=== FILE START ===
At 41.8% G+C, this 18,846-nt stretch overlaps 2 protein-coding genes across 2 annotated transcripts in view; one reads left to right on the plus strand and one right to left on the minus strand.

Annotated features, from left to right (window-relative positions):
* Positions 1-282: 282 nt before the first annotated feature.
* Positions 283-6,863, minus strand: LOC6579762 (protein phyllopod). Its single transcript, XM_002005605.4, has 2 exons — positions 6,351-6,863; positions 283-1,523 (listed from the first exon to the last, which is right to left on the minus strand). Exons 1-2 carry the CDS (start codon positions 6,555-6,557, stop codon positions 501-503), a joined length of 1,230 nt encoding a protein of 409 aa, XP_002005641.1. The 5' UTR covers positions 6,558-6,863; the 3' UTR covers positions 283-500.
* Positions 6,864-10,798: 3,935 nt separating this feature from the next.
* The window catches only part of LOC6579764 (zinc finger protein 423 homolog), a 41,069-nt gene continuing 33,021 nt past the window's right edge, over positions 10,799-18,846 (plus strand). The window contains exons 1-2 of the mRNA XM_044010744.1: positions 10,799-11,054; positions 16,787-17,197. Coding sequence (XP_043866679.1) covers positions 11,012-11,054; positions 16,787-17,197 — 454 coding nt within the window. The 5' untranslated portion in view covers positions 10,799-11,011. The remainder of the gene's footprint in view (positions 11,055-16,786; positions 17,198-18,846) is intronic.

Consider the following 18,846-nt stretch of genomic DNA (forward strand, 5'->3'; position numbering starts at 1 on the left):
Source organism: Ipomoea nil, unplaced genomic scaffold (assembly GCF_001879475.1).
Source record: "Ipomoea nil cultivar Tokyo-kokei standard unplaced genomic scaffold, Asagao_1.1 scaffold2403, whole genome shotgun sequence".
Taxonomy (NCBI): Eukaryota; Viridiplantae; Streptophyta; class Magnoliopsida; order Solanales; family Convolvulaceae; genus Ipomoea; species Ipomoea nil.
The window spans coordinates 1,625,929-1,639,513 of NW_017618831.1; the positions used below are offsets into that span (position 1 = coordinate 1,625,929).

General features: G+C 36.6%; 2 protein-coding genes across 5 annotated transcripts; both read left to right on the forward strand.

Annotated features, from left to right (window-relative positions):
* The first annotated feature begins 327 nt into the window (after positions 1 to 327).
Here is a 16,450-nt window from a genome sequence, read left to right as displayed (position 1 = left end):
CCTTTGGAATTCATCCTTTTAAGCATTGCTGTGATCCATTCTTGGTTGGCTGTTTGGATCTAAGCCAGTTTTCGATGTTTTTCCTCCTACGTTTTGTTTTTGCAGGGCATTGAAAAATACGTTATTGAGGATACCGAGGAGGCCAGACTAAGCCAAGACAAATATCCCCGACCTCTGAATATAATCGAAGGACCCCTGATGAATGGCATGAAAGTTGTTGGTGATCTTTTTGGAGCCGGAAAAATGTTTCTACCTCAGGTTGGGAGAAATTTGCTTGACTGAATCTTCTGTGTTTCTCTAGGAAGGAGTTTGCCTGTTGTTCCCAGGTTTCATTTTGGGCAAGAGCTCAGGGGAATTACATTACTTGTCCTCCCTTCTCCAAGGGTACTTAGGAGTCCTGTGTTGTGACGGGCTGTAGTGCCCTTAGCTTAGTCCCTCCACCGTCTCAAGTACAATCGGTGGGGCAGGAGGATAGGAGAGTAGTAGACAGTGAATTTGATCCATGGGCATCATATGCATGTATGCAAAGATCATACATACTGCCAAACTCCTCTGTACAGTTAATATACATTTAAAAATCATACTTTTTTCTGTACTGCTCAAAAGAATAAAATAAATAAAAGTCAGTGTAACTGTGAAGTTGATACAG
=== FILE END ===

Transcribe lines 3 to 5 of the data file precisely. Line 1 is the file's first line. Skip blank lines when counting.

* Positions 1-282: 282 nt before the first annotated feature.
* Positions 283-6,863, minus strand: LOC6579762 (protein phyllopod). Its single transcript, XM_002005605.4, has 2 exons — positions 6,351-6,863; positions 283-1,523 (listed from the first exon to the last, which is right to left on the minus strand). Exons 1-2 carry the CDS (start codon positions 6,555-6,557, stop codon positions 501-503), a joined length of 1,230 nt encoding a protein of 409 aa, XP_002005641.1. The 5' UTR covers positions 6,558-6,863; the 3' UTR covers positions 283-500.
* Positions 6,864-10,798: 3,935 nt separating this feature from the next.